Yarmouth Regional Hospital. Carla Allen photo
There are few things more valuable than good health but sometimes the tools that some of us need to reach that goal come with a pretty hefty price tag.
Municipal units in the region are being asked to help fund the $3,016,000 purchase of a new CT scanner and medication management system for the Yarmouth Regional Hospital.
Although government funding helps with 75 per cent of that total, the Yarmouth Hospital Foundation has pledged to raise $754,000 through the Enhancing Healthcare campaign.
To do this, the foundation is turning to its funding partners. The Women’s Auxiliary has stepped forward with $150,000. Local businesses, individuals and fundraising initiatives like the Spring Gala and the Jody Shelley Golf Fore Health tournament help towards the goal.
Argyle, Clare, Clark’s Harbour, the Municipality of Yarmouth and the Town of Yarmouth are being asked to contribute a total of $189,047.
The Municipality of Barrington is contributing $20,953.
On Wednesday, April 23, representatives from the foundation approached the Municipality of Yarmouth asking for a contribution of $48,747.
Yarmouth Hospital Foundation managing director Paulette Sweeney-Goodwin and board chair Shirley d’Entremont described the benefits of the new equipment, which is already in use.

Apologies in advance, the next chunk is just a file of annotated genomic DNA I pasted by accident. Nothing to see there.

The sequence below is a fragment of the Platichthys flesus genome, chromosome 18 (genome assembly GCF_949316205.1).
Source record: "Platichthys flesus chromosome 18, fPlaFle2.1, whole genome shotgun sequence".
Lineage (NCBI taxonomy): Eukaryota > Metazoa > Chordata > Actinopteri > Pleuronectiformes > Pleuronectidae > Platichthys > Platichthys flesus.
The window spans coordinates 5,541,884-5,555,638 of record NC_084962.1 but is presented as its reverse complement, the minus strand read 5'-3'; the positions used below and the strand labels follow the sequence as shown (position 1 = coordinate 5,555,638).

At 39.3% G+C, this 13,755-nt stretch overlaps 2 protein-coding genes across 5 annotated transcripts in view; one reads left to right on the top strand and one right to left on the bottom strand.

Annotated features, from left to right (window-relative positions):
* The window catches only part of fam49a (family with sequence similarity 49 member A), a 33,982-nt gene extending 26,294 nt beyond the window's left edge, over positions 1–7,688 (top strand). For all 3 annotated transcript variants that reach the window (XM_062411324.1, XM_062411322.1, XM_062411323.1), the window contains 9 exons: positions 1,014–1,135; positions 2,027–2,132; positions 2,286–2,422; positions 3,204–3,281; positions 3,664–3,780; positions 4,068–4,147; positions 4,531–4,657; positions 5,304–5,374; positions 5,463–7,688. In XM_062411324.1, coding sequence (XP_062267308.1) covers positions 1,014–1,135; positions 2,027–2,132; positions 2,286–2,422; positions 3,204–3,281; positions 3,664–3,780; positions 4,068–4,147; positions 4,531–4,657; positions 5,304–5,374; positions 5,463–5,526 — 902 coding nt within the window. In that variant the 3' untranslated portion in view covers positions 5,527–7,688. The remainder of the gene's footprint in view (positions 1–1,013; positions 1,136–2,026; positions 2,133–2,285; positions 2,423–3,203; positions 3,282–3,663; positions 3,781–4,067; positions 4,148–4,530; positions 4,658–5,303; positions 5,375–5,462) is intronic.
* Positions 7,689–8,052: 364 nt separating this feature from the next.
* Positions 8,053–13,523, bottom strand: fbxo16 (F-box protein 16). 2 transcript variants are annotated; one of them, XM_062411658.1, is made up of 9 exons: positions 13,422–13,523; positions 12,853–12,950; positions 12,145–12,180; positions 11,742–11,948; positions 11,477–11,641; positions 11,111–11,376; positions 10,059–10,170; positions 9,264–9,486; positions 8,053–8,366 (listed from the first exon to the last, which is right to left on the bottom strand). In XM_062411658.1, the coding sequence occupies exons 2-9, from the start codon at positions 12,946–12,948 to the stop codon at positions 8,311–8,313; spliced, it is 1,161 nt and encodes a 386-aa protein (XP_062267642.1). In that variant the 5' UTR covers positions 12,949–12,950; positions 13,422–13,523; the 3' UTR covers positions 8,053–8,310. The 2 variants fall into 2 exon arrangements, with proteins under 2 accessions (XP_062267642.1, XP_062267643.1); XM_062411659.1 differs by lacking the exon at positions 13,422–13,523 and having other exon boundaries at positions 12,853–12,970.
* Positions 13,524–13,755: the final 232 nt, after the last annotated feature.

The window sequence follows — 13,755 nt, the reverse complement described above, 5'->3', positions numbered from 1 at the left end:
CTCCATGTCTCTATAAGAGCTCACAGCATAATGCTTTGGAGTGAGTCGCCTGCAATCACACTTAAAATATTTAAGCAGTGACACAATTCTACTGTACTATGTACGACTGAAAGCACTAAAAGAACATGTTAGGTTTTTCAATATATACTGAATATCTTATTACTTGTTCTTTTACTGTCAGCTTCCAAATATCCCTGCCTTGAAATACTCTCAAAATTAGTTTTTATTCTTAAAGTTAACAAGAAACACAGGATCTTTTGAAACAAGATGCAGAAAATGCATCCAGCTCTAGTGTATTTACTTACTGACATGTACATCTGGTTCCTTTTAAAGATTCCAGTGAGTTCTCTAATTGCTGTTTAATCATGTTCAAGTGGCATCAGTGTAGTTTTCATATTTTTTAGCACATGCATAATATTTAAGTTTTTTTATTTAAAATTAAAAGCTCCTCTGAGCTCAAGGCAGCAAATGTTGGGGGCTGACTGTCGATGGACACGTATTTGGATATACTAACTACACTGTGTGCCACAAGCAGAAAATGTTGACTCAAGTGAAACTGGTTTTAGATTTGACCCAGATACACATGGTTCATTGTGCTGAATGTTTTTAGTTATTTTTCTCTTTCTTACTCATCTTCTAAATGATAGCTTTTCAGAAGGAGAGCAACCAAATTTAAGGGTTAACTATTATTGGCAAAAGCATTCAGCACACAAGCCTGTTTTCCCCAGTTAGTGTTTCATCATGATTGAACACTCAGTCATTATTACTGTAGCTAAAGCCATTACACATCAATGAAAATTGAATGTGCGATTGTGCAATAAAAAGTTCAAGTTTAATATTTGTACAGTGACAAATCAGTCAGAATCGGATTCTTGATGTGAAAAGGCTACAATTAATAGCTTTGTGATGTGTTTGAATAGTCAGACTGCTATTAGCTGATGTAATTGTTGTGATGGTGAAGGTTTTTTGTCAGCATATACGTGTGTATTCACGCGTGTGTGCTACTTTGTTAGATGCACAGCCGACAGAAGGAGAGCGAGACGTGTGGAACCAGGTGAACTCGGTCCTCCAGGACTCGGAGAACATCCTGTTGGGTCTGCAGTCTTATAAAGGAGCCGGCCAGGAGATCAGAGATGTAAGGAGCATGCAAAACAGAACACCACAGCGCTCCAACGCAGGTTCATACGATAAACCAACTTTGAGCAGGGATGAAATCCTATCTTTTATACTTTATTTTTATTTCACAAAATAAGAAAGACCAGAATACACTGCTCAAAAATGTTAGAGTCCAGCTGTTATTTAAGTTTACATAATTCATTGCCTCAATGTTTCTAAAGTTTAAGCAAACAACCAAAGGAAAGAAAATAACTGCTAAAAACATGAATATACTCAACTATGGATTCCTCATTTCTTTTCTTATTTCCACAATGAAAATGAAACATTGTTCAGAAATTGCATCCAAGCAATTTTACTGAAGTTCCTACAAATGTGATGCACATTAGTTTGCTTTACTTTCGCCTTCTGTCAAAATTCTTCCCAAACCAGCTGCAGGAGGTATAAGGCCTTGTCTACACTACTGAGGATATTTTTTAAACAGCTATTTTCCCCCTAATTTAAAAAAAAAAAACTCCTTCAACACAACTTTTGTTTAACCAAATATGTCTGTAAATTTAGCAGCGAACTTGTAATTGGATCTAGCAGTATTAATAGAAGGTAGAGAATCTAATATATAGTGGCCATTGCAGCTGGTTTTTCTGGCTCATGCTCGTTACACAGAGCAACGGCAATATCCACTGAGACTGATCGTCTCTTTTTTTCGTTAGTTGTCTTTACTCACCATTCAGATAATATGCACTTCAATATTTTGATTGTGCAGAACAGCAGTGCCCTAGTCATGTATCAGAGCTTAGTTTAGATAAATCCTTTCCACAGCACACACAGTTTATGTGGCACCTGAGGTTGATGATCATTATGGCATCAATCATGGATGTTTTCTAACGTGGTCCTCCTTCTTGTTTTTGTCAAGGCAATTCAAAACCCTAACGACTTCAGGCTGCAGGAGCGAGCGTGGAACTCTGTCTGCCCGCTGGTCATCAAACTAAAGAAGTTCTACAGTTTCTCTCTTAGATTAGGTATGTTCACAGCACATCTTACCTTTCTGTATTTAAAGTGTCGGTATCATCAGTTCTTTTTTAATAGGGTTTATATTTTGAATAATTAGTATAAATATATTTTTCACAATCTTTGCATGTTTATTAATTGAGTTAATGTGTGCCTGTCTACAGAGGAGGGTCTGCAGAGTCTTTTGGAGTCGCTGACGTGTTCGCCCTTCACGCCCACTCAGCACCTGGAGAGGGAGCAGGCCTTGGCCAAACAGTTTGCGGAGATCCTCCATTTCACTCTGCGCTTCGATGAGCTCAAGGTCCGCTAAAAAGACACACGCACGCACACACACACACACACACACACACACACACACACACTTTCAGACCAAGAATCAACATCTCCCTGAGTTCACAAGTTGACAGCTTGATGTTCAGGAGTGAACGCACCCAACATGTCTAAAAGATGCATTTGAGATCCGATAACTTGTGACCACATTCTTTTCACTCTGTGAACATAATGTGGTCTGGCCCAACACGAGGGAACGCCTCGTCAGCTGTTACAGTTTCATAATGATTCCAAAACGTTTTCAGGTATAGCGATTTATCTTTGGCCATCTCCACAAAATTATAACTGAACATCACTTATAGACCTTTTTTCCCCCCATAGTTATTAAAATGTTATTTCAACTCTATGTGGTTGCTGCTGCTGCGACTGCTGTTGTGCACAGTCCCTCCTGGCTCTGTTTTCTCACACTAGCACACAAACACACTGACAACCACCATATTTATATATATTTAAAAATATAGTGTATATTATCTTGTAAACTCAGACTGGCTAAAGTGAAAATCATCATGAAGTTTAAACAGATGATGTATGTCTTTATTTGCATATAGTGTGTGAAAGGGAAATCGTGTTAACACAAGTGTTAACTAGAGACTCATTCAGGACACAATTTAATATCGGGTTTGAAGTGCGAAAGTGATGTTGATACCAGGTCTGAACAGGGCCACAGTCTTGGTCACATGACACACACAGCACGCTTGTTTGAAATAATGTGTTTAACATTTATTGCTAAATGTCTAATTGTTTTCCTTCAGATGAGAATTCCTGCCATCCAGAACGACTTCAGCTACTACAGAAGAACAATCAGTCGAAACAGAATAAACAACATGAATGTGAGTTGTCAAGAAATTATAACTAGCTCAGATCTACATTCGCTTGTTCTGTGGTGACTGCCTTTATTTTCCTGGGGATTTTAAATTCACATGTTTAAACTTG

The new CT scanner replaces the older one that was repeatedly breaking down, posing a risk to patients with an absence of service.
“The new scanner has more advanced software, allowing for more competent diagnosis and a 40 to 80 per cent reduction in radiation depending on the test conducted,” said Sweeney-Goodwin. Modern equipment is also important, she pointed out, in attracting and retaining physicians and technologists to the region.
The new medication management system is also said to be a valuable acquisition. The Yarmouth Regional Hospital was among the 10 per cent of hospitals in Canada that did not have a medication management system in place.
The system increases patient safety by reducing the chance of error and also increases the amount of time that nurses and pharmacy staff can spend with patients.
It provides individual packages in unit dosages that are bar coded. Users must swipe their finger for identification to gain access.
“These are very important, patient-driven reasons to have the system,” said Sweeney-Goodwin.
Prior to having the system in place, it took approximately two-and-a-half hours to have a prescription brought from the pharmacy to the bedside. With the new system it’s about 30 minutes.
Yarmouth municipal council has forwarded the funding request to its budget meeting, which will be held later this spring.